The Old Book Conundrum: I make startling discoveries that are already well known to anyone who cares about the subject. I plant my flag on the peak, not noticing the other flags, and the little book in the tin box which has been signed by thousands of other climbers, and the little café that sells hot cocoa and strudel.
Everyone already knew, yes, that in early English science fiction much of the “science” under discussion was Darwinism? I had no idea. I guess I thought it was all about machines. The inventor in The Time Machine (1895) invents a time machine. The invading Martians in The War of the Worlds (1898) crush humanity with their ray guns and space dreadnoughts and ansibles and whatnot. Perhaps Jules Verne really is a bit more about machines? Like I know from Jules Verne.
The time machine of The Time Machine is not related to science in any way – it’s pure fantasy. Necessary, though, because H. G. Wells correctly understood the time scale of Darwinism. If he wanted big evolutionary changes, he needed millions of years. Thus, a veneer of time travel was draped over a story about advantageous evolutionary traits and natural selection. Thus, the strange decision of the time traveler to constantly push forward – I hardly see how, for the sake of the story, Wells needed the final vision of the entropic death of the Earth. But that scene, stripped of human content, is the thematic climax of the novel, and the best thing in the book.
Richard Jefferies explored new Darwinian ideas in After London, or Wild England (1885) by eliminating the machines altogether, regressing to medieval technology. He was working on the idea of the ecosystem, although he did not yet have that word. His novel was, in part, a mental experiment: remove human pressure on the environment, and see what happens to fields, forests, rivers, wildlife, and, not least importantly, humans. I’m sure a modern biologist would find it all too simple, but I was able to detect Jefferies’s excitement about the idea that it all fits together. Or perhaps the new idea was that the system is dynamic, but coherent and understandable.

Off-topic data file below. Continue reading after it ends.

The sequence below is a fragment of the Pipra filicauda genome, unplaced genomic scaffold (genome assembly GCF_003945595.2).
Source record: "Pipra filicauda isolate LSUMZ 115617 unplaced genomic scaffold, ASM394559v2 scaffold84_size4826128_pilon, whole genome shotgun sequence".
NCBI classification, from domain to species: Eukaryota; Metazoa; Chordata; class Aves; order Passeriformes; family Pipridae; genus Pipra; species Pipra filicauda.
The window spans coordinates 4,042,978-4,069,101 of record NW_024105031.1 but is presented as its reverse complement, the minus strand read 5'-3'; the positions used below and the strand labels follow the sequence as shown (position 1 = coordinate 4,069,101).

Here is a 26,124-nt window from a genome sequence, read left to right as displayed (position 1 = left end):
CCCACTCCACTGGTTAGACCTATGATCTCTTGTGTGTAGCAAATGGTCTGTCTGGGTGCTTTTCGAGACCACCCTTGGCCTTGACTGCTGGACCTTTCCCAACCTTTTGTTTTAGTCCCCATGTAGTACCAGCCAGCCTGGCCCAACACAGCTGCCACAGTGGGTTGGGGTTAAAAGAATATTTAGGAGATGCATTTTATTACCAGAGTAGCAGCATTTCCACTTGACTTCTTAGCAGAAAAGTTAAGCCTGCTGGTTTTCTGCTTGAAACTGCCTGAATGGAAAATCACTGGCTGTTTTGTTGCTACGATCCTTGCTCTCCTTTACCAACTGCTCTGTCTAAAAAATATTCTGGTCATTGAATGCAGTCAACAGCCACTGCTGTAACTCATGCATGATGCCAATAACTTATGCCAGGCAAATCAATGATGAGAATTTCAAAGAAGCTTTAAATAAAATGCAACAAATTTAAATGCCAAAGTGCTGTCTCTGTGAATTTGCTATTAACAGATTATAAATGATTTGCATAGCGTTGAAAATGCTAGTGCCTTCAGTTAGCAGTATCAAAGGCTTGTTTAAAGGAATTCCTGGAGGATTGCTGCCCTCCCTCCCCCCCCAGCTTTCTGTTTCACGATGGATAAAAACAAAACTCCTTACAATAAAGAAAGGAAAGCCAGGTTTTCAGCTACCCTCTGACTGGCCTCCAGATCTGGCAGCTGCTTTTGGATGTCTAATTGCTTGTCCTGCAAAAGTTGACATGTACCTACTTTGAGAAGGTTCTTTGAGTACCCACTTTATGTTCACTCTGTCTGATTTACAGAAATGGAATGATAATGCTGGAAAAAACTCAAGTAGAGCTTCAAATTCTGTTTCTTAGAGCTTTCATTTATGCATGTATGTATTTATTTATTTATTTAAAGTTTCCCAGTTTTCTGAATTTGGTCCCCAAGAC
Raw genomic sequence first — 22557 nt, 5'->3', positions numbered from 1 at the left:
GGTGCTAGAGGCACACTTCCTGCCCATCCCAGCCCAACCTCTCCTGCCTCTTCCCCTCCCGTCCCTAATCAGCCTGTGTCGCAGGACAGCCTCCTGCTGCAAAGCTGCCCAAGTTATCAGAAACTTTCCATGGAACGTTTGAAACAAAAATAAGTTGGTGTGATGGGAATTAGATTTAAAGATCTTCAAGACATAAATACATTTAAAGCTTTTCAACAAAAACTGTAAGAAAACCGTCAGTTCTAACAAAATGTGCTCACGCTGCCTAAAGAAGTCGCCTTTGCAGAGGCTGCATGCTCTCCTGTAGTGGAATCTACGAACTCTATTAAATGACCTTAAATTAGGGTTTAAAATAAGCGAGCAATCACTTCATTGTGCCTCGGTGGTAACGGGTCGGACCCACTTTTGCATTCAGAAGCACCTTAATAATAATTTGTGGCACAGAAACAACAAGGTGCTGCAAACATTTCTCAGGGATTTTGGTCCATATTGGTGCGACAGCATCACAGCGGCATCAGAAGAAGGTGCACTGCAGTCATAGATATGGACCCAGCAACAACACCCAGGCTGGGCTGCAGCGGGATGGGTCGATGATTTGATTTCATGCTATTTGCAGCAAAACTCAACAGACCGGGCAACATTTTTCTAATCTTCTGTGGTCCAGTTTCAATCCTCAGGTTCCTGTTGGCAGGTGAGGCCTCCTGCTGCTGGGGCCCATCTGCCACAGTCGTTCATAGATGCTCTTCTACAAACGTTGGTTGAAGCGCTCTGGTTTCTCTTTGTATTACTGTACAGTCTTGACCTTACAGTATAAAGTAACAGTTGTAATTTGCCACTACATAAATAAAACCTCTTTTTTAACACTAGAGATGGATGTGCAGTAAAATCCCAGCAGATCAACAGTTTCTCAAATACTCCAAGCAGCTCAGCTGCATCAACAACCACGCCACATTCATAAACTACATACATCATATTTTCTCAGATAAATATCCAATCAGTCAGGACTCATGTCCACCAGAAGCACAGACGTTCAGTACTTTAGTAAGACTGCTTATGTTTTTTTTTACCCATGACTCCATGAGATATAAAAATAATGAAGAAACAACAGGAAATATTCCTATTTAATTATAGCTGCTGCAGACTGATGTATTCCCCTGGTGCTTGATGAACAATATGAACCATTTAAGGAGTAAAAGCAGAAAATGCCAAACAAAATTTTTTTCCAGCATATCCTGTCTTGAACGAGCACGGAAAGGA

Wells was studying the ecosystem, too, in The War of the Worlds, this time by introducing invasive species. I knew about the highly evolved Martians, of course, but not about the other invasive species:
[T]he seeds which the Martians (intentionally or accidentally) brought with them gave rise in all cases to red-coloured growths. Only that known popularly as the red weed, however, gained any footing in competition with terrestrial forms… It spread up the sides of the pit by the third or fourth day of our imprisonment, and its cactus-like branches formed a carmine fringe to the edges of our triangular window. And afterwards I found it broadcast throughout the country, and especially wherever there was a stream of water. (II.2.)
The red weed spreads throughout the novel, until it, too, succumbs to the clever ecological trick ending, when the terrestrial ecosystem strikes back.
I have not read any other Wells. I would guess that The Island of Doctor Moreau (1896) has more of this, while The Invisible Man (1897) does not, although I am probably wrong. The novel about bicycles is presumably really about bicycles, maybe?
A day or two more, I guess, poking at the hideous corpses of the Martians.